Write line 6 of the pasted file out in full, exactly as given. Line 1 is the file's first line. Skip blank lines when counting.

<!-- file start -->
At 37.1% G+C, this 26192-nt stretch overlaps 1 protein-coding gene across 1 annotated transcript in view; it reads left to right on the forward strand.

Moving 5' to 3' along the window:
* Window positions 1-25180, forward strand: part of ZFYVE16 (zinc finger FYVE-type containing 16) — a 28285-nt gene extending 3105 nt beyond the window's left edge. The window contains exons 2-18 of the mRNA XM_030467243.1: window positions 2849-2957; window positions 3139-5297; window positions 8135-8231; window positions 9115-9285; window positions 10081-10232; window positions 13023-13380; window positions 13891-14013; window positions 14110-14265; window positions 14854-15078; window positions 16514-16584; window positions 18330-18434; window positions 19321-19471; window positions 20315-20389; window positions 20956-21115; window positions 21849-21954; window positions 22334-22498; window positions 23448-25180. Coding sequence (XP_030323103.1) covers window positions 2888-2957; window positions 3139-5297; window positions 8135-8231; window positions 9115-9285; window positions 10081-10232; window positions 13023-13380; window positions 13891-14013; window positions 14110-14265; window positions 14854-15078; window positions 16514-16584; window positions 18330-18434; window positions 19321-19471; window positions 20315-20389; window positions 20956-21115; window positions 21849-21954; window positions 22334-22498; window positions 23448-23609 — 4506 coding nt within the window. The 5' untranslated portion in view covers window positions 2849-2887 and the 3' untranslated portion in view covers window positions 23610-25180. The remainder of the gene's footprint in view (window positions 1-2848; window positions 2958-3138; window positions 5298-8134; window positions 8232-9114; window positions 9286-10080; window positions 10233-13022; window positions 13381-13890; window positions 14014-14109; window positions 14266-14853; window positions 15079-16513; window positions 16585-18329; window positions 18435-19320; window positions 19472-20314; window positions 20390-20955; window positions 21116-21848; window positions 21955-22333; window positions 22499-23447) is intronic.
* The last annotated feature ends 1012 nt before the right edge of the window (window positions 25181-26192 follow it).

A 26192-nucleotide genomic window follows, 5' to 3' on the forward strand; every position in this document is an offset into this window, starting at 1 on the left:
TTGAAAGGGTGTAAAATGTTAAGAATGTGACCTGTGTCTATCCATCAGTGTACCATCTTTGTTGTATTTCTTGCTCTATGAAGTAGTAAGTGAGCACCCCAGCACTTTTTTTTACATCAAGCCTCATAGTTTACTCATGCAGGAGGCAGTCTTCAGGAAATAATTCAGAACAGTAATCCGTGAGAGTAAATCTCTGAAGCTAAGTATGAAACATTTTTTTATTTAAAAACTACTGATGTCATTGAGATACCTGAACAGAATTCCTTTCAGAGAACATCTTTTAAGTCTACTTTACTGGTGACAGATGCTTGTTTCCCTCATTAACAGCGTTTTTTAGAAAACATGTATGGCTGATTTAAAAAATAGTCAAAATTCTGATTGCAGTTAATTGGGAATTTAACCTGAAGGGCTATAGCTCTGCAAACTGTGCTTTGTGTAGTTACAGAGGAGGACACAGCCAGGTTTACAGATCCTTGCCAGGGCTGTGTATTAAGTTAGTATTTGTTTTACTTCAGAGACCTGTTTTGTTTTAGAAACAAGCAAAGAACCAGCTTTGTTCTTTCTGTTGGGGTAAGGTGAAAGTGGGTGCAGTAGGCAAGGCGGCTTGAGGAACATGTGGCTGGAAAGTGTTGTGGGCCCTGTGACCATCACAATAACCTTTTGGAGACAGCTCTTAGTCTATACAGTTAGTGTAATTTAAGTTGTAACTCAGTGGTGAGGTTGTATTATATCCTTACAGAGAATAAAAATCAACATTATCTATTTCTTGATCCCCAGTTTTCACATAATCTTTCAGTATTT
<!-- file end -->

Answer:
TTGAAAGGGTGTAAAATGTTAAGAATGTGACCTGTGTCTATCCATCAGTGTACCATCTTTGTTGTATTTCTTGCTCTATGAAGTAGTAAGTGAGCACCCCAGCACTTTTTTTTACATCAAGCCTCATAGTTTACTCATGCAGGAGGCAGTCTTCAGGAAATAATTCAGAACAGTAATCCGTGAGAGTAAATCTCTGAAGCTAAGTATGAAACATTTTTTTATTTAAAAACTACTGATGTCATTGAGATACCTGAACAGAATTCCTTTCAGAGAACATCTTTTAAGTCTACTTTACTGGTGACAGATGCTTGTTTCCCTCATTAACAGCGTTTTTTAGAAAACATGTATGGCTGATTTAAAAAATAGTCAAAATTCTGATTGCAGTTAATTGGGAATTTAACCTGAAGGGCTATAGCTCTGCAAACTGTGCTTTGTGTAGTTACAGAGGAGGACACAGCCAGGTTTACAGATCCTTGCCAGGGCTGTGTATTAAGTTAGTATTTGTTTTACTTCAGAGACCTGTTTTGTTTTAGAAACAAGCAAAGAACCAGCTTTGTTCTTTCTGTTGGGGTAAGGTGAAAGTGGGTGCAGTAGGCAAGGCGGCTTGAGGAACATGTGGCTGGAAAGTGTTGTGGGCCCTGTGACCATCACAATAACCTTTTGGAGACAGCTCTTAGTCTATACAGTTAGTGTAATTTAAGTTGTAACTCAGTGGTGAGGTTGTATTATATCCTTACAGAGAATAAAAATCAACATTATCTATTTCTTGATCCCCAGTTTTCACATAATCTTTCAGTATTT